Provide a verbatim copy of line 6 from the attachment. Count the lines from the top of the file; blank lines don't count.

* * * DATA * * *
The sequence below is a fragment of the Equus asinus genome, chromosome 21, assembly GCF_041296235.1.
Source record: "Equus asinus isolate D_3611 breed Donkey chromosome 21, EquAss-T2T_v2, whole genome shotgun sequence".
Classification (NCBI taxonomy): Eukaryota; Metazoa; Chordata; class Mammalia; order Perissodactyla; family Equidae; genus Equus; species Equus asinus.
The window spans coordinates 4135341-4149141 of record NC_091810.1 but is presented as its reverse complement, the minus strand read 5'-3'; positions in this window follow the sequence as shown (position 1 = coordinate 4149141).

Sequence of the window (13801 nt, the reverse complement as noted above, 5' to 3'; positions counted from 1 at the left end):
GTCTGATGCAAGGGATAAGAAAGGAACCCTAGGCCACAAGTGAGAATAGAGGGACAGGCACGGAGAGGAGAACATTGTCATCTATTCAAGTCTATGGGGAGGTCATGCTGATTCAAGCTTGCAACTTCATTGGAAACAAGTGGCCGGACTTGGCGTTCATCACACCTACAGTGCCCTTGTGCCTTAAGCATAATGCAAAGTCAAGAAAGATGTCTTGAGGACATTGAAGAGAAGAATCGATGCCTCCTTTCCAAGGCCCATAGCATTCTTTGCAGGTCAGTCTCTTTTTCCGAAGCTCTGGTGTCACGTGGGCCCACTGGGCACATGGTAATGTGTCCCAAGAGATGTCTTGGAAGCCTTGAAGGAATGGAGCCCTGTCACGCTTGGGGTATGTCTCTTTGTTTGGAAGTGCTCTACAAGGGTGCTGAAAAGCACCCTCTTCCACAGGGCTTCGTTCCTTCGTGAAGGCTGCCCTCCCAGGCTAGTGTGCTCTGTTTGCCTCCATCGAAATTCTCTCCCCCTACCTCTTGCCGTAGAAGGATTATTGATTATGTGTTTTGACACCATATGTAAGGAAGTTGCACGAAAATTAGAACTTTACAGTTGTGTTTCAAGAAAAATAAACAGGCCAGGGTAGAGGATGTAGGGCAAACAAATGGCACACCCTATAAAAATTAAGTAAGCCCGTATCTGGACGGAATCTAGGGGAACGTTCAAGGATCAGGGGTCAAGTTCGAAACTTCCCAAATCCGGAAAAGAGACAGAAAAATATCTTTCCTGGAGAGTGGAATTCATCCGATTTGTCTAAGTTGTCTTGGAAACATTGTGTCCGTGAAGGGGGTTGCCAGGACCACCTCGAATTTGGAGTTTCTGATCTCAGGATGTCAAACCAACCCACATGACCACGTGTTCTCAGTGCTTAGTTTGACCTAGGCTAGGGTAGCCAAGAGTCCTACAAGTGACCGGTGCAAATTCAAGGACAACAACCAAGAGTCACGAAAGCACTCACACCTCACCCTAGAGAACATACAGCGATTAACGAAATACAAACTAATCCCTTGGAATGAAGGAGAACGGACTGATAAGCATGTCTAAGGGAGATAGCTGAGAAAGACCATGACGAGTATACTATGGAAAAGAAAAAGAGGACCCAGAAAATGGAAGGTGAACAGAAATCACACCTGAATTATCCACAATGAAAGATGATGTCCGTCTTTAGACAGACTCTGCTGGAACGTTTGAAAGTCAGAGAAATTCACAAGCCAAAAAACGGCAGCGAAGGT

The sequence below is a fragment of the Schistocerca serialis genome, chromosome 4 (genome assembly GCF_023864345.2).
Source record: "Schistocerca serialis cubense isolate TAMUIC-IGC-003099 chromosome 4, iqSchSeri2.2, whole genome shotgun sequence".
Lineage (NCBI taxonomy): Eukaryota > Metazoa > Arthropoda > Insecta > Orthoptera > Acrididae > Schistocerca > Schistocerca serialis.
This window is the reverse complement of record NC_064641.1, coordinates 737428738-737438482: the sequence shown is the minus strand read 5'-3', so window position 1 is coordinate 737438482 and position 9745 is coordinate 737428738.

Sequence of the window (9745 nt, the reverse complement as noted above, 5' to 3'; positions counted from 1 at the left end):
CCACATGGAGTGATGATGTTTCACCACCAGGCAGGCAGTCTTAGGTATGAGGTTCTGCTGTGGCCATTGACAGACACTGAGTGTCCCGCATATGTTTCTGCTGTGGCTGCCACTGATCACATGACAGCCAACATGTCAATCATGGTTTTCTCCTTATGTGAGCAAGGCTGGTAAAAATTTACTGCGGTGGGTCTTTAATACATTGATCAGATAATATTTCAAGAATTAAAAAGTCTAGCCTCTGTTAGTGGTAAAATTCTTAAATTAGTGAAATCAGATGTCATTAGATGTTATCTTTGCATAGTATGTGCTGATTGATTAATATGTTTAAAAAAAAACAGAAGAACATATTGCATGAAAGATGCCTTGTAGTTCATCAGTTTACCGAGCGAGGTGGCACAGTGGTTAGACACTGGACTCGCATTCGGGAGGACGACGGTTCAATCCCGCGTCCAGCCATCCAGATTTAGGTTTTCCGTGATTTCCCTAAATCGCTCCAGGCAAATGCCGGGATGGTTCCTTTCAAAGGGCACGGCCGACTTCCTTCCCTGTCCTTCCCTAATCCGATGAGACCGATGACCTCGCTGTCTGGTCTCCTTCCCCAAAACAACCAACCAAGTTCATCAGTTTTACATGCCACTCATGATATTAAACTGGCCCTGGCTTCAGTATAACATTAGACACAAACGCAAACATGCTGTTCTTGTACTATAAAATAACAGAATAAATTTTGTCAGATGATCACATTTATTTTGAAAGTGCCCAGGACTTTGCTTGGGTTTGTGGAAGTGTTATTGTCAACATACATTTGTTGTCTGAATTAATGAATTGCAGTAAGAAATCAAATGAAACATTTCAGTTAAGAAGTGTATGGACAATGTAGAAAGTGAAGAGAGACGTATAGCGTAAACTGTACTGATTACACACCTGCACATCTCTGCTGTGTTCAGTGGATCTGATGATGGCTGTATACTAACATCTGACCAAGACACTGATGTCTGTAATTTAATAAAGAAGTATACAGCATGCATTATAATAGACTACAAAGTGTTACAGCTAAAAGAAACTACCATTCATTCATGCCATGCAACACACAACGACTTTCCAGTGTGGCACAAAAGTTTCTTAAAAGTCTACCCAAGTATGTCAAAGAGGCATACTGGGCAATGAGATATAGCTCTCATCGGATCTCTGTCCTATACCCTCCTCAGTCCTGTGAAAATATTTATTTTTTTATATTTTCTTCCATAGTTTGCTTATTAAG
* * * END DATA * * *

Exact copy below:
GTCTGATGCAAGGGATAAGAAAGGAACCCTAGGCCACAAGTGAGAATAGAGGGACAGGCACGGAGAGGAGAACATTGTCATCTATTCAAGTCTATGGGGAGGTCATGCTGATTCAAGCTTGCAACTTCATTGGAAACAAGTGGCCGGACTTGGCGTTCATCACACCTACAGTGCCCTTGTGCCTTAAGCATAATGCAAAGTCAAGAAAGATGTCTTGAGGACATTGAAGAGAAGAATCGATGCCTCCTTTCCAAGGCCCATAGCATTCTTTGCAGGTCAGTCTCTTTTTCCGAAGCTCTGGTGTCACGTGGGCCCACTGGGCACATGGTAATGTGTCCCAAGAGATGTCTTGGAAGCCTTGAAGGAATGGAGCCCTGTCACGCTTGGGGTATGTCTCTTTGTTTGGAAGTGCTCTACAAGGGTGCTGAAAAGCACCCTCTTCCACAGGGCTTCGTTCCTTCGTGAAGGCTGCCCTCCCAGGCTAGTGTGCTCTGTTTGCCTCCATCGAAATTCTCTCCCCCTACCTCTTGCCGTAGAAGGATTATTGATTATGTGTTTTGACACCATATGTAAGGAAGTTGCACGAAAATTAGAACTTTACAGTTGTGTTTCAAGAAAAATAAACAGGCCAGGGTAGAGGATGTAGGGCAAACAAATGGCACACCCTATAAAAATTAAGTAAGCCCGTATCTGGACGGAATCTAGGGGAACGTTCAAGGATCAGGGGTCAAGTTCGAAACTTCCCAAATCCGGAAAAGAGACAGAAAAATATCTTTCCTGGAGAGTGGAATTCATCCGATTTGTCTAAGTTGTCTTGGAAACATTGTGTCCGTGAAGGGGGTTGCCAGGACCACCTCGAATTTGGAGTTTCTGATCTCAGGATGTCAAACCAACCCACATGACCACGTGTTCTCAGTGCTTAGTTTGACCTAGGCTAGGGTAGCCAAGAGTCCTACAAGTGACCGGTGCAAATTCAAGGACAACAACCAAGAGTCACGAAAGCACTCACACCTCACCCTAGAGAACATACAGCGATTAACGAAATACAAACTAATCCCTTGGAATGAAGGAGAACGGACTGATAAGCATGTCTAAGGGAGATAGCTGAGAAAGACCATGACGAGTATACTATGGAAAAGAAAAAGAGGACCCAGAAAATGGAAGGTGAACAGAAATCACACCTGAATTATCCACAATGAAAGATGATGTCCGTCTTTAGACAGACTCTGCTGGAACGTTTGAAAGTCAGAGAAATTCACAAGCCAAAAAACGGCAGCGAAGGT